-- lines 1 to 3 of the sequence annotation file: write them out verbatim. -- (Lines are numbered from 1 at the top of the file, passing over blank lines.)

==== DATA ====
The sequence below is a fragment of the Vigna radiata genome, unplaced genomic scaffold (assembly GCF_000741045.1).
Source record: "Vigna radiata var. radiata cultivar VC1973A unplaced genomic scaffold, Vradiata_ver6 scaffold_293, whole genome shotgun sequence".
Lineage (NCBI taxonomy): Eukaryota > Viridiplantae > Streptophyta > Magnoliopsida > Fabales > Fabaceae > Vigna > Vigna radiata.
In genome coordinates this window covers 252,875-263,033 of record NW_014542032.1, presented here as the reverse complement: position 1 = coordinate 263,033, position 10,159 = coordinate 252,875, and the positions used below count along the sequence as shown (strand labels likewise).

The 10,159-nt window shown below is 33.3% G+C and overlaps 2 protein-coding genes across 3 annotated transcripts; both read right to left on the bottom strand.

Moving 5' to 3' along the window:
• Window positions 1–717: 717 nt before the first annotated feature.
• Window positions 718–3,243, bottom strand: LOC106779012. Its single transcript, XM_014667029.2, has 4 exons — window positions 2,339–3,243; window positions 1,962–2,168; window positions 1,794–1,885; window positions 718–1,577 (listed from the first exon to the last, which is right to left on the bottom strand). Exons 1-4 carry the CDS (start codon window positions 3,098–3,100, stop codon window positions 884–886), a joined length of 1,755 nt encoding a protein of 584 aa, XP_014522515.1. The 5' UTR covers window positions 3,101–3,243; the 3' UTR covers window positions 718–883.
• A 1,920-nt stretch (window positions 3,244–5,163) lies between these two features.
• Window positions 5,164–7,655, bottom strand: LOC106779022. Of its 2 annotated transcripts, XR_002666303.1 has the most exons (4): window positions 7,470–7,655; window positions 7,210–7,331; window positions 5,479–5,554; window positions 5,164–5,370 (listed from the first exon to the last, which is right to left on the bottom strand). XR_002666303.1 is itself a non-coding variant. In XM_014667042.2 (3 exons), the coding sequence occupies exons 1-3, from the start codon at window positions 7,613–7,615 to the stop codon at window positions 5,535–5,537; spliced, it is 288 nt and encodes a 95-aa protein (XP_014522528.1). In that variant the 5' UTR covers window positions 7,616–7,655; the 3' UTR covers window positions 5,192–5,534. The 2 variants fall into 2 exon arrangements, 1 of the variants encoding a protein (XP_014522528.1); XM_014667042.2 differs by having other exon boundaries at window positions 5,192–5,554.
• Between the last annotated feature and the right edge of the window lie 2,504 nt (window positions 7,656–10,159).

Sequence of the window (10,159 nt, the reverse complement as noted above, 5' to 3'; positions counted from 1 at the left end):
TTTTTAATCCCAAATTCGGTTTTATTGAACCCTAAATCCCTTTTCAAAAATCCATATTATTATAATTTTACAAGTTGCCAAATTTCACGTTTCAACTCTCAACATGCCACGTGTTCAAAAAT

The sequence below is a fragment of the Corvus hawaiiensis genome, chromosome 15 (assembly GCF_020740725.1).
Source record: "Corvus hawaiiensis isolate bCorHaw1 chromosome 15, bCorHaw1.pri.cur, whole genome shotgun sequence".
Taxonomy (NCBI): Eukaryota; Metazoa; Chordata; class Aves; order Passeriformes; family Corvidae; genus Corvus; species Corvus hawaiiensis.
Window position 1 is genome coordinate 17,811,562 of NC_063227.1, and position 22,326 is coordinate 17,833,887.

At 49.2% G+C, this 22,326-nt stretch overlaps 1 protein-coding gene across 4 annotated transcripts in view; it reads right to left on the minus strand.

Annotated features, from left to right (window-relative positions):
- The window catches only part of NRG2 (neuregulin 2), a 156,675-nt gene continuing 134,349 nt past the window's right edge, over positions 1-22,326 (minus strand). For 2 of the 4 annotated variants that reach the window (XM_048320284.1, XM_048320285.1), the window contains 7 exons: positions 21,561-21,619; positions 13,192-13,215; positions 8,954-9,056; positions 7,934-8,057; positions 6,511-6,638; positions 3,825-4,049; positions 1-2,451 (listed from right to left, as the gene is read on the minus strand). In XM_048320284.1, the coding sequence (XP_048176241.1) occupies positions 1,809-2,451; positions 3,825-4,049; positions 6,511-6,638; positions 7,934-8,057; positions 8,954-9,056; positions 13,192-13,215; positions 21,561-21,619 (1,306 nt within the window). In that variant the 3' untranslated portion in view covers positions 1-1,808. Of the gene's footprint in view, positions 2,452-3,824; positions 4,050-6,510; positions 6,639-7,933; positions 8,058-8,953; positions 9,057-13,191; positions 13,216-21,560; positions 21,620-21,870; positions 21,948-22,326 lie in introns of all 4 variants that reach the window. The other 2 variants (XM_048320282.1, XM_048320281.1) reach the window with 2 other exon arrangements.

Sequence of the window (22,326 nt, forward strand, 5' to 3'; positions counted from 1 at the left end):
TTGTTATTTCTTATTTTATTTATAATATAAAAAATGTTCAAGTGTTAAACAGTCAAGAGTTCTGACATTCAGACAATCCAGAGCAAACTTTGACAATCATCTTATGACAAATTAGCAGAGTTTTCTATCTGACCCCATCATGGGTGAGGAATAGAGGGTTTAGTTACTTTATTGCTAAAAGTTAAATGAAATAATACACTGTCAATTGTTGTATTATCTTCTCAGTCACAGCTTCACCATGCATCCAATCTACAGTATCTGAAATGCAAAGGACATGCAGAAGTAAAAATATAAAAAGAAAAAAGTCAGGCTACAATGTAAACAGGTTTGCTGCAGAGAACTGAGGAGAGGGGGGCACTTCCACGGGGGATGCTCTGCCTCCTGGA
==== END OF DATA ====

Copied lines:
The sequence below is a fragment of the Vigna radiata genome, unplaced genomic scaffold (assembly GCF_000741045.1).
Source record: "Vigna radiata var. radiata cultivar VC1973A unplaced genomic scaffold, Vradiata_ver6 scaffold_293, whole genome shotgun sequence".
Lineage (NCBI taxonomy): Eukaryota > Viridiplantae > Streptophyta > Magnoliopsida > Fabales > Fabaceae > Vigna > Vigna radiata.